August 30, 2022
TOKYO – Thanks in part to Tokyo’s hosting of the Paralympic Games last year, disabled athletes and the sports they compete in have been garnering increased public attention.
However, efforts to ensure practice-friendly, community-based environments for such athletes remain something of a work in progress.
With an eye on welcoming more disabled people to sports facilities, local governments have been drawing up pertinent manuals and fostering instructors who can facilitate stress-free practice sessions.
On Aug. 14, Toshihiro Shimoyama, a 54-year-old wheelchair-using company employee who lives in Katsushika Ward, Tokyo, took part in a mixed-ability archery session at Okudo Sogo Sports Center in the ward. Shimoyama sustained a cervical vertebra injury in a 1998 traffic accident and has used a wheelchair since. Over the past 15 years or so, he has practiced archery at the center once or twice a week as a member of a local archery club in the ward.
The center is open to people of all abilities, but ramps have been installed to make the facility barrier-free. Two years ago, larger-sized locker rooms and shower stalls were installed to make life easier for wheelchair users. Many disabled athletes, including people who enjoy playing wheelchair basketball, use the center.
“I’m thankful that such a wheelchair-friendly facility exists nearby,” Shimoyama said.
Dearth of facilities
Yet, there are only a limited number of sports facilities that can properly accommodate the needs of disabled patrons.
According to a 2021 survey conducted by the Sasakawa Sports Foundation (SSF), Japan only has about 150 sports facilities used either exclusively or preferentially by people with a disability. This is a very small figure when set against the about 9.64 million people across the country who have a disability.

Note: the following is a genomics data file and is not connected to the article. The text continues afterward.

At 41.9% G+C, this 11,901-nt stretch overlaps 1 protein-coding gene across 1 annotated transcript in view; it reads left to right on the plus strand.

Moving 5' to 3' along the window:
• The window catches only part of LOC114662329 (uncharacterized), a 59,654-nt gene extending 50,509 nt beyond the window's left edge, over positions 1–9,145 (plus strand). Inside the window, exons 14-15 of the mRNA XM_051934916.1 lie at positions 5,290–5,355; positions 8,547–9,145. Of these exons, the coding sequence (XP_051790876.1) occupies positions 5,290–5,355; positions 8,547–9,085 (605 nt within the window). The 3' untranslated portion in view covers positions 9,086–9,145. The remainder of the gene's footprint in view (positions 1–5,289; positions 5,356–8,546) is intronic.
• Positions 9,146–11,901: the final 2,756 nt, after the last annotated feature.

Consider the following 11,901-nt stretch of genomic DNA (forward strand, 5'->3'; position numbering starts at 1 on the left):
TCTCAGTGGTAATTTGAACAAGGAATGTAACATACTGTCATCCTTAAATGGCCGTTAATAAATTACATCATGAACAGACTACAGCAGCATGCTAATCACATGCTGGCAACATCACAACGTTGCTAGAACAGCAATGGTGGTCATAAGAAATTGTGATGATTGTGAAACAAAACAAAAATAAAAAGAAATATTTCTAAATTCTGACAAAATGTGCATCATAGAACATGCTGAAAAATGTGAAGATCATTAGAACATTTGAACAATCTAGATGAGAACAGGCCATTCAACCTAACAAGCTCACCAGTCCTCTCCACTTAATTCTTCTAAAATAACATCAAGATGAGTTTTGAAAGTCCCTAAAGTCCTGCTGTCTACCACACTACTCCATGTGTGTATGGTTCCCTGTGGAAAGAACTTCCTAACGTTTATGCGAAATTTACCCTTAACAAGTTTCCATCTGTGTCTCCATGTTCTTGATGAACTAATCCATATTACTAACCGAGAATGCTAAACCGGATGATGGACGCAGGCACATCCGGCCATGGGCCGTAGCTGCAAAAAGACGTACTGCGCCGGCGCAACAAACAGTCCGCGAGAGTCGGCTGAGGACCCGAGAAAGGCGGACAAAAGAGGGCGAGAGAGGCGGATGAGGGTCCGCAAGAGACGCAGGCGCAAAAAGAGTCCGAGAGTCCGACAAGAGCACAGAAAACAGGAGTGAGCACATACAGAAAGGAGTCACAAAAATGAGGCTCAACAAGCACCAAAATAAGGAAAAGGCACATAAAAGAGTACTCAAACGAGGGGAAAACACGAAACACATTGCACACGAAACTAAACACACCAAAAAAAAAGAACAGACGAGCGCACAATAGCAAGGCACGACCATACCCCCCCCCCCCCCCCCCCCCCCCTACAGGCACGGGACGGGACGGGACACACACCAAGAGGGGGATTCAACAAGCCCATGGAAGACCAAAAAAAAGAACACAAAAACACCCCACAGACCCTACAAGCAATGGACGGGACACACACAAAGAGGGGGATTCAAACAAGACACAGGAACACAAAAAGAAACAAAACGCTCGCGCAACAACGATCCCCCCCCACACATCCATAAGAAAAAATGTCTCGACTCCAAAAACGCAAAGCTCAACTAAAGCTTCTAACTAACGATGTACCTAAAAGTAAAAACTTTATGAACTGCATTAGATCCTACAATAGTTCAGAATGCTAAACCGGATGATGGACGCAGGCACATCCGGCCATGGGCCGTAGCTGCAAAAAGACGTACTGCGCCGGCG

A 2021 Japan Sports Agency survey found that 31% of disabled adults practice a sport at least once a week. Though this marked a 6.1-percentage point increase from the preceding fiscal year — and a record high — it is far from the 40% figure targeted by the government.
Kazunari Obuchi, a policy director at SSF, said: “It’s unrealistic to markedly increase the number of disabled-only sports facilities. [Instead], we should make general gymnasiums more user-friendly for disabled users, similar to what the local government has done in Katsushika Ward.”
The Tokyo metropolitan government and the Saitama prefectural government have each drawn up manuals geared toward making facilities more user-friendly for disabled people. For example, to easily eliminate height differences in a shower room without undertaking heavy reform work, the manuals suggest the use of duckboards to create a more level surface.
The Nagano prefectural government places great emphasis on fostering instructors who can help disabled people enjoy sports practice without stress. The prefecture’s welfare center takes the lead in this respect, and the prefectural government certifies individuals who have attended classes and undergone practical training to deepen their knowledge and understanding to help support sports in their communities. So far, about 30 people have been certified for such leadership roles.
Efforts to improve facilities at private-run sports venues have been expedited to make it easier for them to accommodate the needs of people with a disability.
Central Sports Co., a Tokyo-based firm that operates about 240 sports and fitness facilities across the country, has installed ramps at the entranceways to many of its buildings.
One location in Chiba Prefecture holds mixed-ability swimming-practice sessions. At other facilities, meanwhile, efforts are made to make regular classes accessible to disabled patrons.
“As the population continues to gray, there will be a growing need for facilities that everyone can use,” Obuchi said. “Public- and private-run sports facilities alike should cooperate to create local networks that help improve relevant systems.”